In this week’s installment of our ongoing series bringing you the history of Princeton University and its faculty, students, and alumni, graduates get high praise for writing skills, influenza severely disrupts life on campus, and more.
October 13, 1748—The Trustees of the College of New Jersey send an effusive letter of thanks to Governor Jonathan Belcher for granting the institution’s second charter, “not doubting but by the Smiles of Heaven, under your Protection, it may prove a flourishing Seminary of Piety and good Literature” and “a lasting Foundation for the future Prosperity of Church and State.”
October 14, 1887—The Princetonian reports with pride that the latest issue of the Chautauquan (a weekly newsmagazine) praises Princetonians as the best-trained writers among college graduates in the United States. “The Princeton man writes less like an amateur than the graduate of any other college, and Harvard comes second on the list.”
October 16, 1979—Princeton Professor of Economics and International Affairs Sir W. Arthur Lewis is named co-recipient of the Nobel Prize in Economics. He is the first person of African descent to ever win a Nobel Prize in an academic field. Lewis created the “Lewis model,” which describes the process by which traditional societies are transformed into modern nations.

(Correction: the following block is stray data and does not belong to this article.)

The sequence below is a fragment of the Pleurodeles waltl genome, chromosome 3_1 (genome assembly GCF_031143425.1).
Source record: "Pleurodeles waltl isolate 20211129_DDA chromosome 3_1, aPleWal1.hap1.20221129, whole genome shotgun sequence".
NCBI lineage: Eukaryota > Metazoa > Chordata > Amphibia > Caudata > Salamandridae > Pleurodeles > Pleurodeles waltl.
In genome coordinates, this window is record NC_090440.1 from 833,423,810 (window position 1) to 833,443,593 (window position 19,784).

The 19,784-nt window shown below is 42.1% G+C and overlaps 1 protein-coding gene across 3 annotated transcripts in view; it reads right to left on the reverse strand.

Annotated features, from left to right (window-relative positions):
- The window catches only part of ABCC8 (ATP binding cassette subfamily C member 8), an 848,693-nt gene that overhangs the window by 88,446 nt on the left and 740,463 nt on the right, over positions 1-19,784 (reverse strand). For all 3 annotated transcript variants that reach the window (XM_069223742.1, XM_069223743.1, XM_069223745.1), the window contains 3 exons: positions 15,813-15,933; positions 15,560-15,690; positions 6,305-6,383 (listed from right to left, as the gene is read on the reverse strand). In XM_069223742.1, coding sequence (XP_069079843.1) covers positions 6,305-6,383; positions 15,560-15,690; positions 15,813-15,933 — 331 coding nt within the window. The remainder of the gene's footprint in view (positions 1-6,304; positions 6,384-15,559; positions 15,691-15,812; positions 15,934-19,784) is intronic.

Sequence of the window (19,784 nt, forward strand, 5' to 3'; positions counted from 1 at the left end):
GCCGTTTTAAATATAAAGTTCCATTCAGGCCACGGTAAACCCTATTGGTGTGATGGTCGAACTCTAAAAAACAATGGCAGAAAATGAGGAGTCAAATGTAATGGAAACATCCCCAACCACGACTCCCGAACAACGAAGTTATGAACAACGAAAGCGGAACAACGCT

October 17, 1957—After the worldwide flu pandemic begins to ravage Princeton, the university annexes the student center to the infirmary to provide care to ailing students. It will be partially staffed by student volunteers and the Red Cross to relieve the overwhelmed campus medical staff.
For last week’s installment in this series, click here.
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One response to “This Week in Princeton History for October 12-18”
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